After many long months (involving inspiration, creation, and perspiration) the creative genius of the writer has taken the manuscript as far as allowed...now it is time to find an editor. How, though, does a person who has never before tried to get a work ready for publication go about this necessary step? This guide will introduce basic information for those who have not yet built up a network of fellow writers, editors, and publishers.
The practice of using another person to edit written work increases the probability of a submission being accepted by an agent and/or publisher. There have been occasions of success achieved through self-editing but, in general, almost every writer benefits from a fresh perspective. Editing can be done by any person with knowledge of writing, grammar, structure, etc...the important thing is that it is being done by a new set of eyes! Even those with a very solid command of proper writing tend to get "too close" to their work; objectivity often becomes lost in numerous re-readings of the creation. An editor is more likely to discover changes that should be made to logical sequence, undefined meanings or terms, or find unnoticed breaks in continuity. It is not that the writer is incapable of discovering these on his own; rather, some inconsistencies exist purely because they are so well understood in the writer's mind that it is second nature to them, and not written down. It does not follow, though, that what the writer understands, so will the reader. A mind detached from the work is better able to notice these details.
Finding an Editor
A beginning writer can find an editor through many sources: professional editing companies, online resources, a local writers group, teachers, friends, and even social networking websites. The best piece of advice on finding an editor is to take some time, decide in advance what needs to be done, and decide on who can best accomplish the task.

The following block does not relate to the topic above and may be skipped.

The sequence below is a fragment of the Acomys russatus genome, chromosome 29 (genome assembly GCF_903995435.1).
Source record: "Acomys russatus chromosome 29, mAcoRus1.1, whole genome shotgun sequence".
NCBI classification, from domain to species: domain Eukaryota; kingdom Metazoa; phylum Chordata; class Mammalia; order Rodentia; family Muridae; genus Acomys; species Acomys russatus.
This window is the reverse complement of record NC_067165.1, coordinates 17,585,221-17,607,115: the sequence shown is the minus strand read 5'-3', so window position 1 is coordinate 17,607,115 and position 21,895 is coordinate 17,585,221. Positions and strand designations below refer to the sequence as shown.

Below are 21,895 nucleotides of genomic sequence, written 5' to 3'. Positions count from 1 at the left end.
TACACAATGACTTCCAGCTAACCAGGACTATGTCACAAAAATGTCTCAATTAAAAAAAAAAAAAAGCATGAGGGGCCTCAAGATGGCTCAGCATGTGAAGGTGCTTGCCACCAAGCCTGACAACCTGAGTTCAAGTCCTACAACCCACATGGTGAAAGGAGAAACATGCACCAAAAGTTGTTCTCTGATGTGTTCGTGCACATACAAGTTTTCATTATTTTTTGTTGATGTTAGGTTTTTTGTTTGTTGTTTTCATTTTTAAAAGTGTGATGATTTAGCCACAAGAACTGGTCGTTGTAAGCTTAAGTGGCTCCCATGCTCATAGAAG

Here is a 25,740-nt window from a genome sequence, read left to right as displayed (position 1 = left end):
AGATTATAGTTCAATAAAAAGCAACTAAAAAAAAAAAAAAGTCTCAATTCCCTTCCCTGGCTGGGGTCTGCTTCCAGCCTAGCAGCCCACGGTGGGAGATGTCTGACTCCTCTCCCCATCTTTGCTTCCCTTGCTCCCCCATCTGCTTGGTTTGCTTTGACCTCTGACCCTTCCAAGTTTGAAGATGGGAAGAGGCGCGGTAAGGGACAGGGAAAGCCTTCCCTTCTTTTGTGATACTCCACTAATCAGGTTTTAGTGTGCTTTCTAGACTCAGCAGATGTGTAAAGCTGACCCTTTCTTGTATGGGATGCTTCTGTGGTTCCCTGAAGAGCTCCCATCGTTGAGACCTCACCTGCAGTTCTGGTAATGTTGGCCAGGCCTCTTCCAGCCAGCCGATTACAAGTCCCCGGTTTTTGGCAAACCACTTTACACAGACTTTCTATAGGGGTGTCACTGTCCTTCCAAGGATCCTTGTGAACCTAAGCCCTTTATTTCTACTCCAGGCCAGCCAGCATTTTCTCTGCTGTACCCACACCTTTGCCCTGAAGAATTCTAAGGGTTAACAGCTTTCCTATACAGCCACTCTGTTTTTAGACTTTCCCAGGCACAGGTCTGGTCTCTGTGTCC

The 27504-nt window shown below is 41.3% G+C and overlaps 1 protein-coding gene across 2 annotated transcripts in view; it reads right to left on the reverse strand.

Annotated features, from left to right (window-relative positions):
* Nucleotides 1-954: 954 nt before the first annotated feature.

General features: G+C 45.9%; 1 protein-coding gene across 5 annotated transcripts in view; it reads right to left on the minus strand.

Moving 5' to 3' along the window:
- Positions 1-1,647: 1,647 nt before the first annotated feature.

Those you know personally: There is no rule that states editing cannot be performed by a person falling into this category. If the writer knows a person who understands language, writing structure and style, and can read - that person is certainly qualified to go over the written work and give feedback and constructive criticism. Friends and family may be hesitant, though, to criticize something as dear to a writer as the product born of their mind. An author-in-waiting also needs to decide if criticism from the source will be accepted, or if harsh feelings may stem from the collaboration. Teachers are the best suited in this group: evaluating and critiquing are routine for them.
Professional Editing Companies: Many businesses exist for the sole purpose of editing books, manuscripts, plays, and other written pieces. Regardless of the size of the business, a large corporation or a small one person home-office, many provide professional and very high quality editing services. Problems can arise, though, when doing a "cold-search" of these businesses. Without negating the large amount of valid and reputable companies, there are also many "editing" sites (as with all other businesses) that are manufactured by people who don't pay attention to the differences in "their, there, and they're". If this is the chosen route, it is best to (initially) ignore incredible deals and prices or guarantees of publication and focus, instead, on ensuring they can do what needs to be done. It is a good practice to carefully read each word of the website and email correspondence: frequent errors in spelling, grammar, and syntax (whether glaringly obvious or subtle and easy to miss) are all indicators of how well they will accomplish the work. Common sense dictates that if an editor pays scant attention to their own work, they will pay even less attention to the work of others.